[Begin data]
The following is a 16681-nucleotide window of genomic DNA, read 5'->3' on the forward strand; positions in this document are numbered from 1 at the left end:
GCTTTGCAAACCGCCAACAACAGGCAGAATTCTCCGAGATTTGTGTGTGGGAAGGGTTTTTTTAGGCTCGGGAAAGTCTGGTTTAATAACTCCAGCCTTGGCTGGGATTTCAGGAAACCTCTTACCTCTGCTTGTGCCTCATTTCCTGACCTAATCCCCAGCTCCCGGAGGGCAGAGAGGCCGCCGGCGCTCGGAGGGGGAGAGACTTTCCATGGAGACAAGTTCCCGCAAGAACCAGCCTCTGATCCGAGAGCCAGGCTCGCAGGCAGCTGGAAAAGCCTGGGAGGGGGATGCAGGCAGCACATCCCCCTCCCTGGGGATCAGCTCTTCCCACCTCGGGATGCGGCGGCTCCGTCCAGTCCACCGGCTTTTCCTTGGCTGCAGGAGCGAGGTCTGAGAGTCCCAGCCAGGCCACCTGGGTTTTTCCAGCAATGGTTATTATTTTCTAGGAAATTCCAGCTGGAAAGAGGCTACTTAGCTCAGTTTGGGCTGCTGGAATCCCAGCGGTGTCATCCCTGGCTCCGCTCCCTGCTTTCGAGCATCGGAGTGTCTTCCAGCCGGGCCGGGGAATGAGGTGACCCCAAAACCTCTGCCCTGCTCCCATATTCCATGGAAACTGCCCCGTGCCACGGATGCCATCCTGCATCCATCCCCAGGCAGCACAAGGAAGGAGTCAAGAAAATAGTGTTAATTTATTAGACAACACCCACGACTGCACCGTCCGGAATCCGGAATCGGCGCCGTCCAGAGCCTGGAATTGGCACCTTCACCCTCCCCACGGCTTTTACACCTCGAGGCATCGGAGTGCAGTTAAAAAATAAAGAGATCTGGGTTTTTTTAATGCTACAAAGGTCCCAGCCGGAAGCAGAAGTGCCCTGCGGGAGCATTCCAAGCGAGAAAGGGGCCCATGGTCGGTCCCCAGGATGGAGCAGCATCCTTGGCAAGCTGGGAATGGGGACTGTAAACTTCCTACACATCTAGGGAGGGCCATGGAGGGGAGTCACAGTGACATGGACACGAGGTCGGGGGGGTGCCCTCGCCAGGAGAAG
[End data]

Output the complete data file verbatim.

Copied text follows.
The following is a 16681-nucleotide window of genomic DNA, read 5'->3' on the forward strand; positions in this document are numbered from 1 at the left end:
GCTTTGCAAACCGCCAACAACAGGCAGAATTCTCCGAGATTTGTGTGTGGGAAGGGTTTTTTTAGGCTCGGGAAAGTCTGGTTTAATAACTCCAGCCTTGGCTGGGATTTCAGGAAACCTCTTACCTCTGCTTGTGCCTCATTTCCTGACCTAATCCCCAGCTCCCGGAGGGCAGAGAGGCCGCCGGCGCTCGGAGGGGGAGAGACTTTCCATGGAGACAAGTTCCCGCAAGAACCAGCCTCTGATCCGAGAGCCAGGCTCGCAGGCAGCTGGAAAAGCCTGGGAGGGGGATGCAGGCAGCACATCCCCCTCCCTGGGGATCAGCTCTTCCCACCTCGGGATGCGGCGGCTCCGTCCAGTCCACCGGCTTTTCCTTGGCTGCAGGAGCGAGGTCTGAGAGTCCCAGCCAGGCCACCTGGGTTTTTCCAGCAATGGTTATTATTTTCTAGGAAATTCCAGCTGGAAAGAGGCTACTTAGCTCAGTTTGGGCTGCTGGAATCCCAGCGGTGTCATCCCTGGCTCCGCTCCCTGCTTTCGAGCATCGGAGTGTCTTCCAGCCGGGCCGGGGAATGAGGTGACCCCAAAACCTCTGCCCTGCTCCCATATTCCATGGAAACTGCCCCGTGCCACGGATGCCATCCTGCATCCATCCCCAGGCAGCACAAGGAAGGAGTCAAGAAAATAGTGTTAATTTATTAGACAACACCCACGACTGCACCGTCCGGAATCCGGAATCGGCGCCGTCCAGAGCCTGGAATTGGCACCTTCACCCTCCCCACGGCTTTTACACCTCGAGGCATCGGAGTGCAGTTAAAAAATAAAGAGATCTGGGTTTTTTTAATGCTACAAAGGTCCCAGCCGGAAGCAGAAGTGCCCTGCGGGAGCATTCCAAGCGAGAAAGGGGCCCATGGTCGGTCCCCAGGATGGAGCAGCATCCTTGGCAAGCTGGGAATGGGGACTGTAAACTTCCTACACATCTAGGGAGGGCCATGGAGGGGAGTCACAGTGACATGGACACGAGGTCGGGGGGGTGCCCTCGCCAGGAGAAG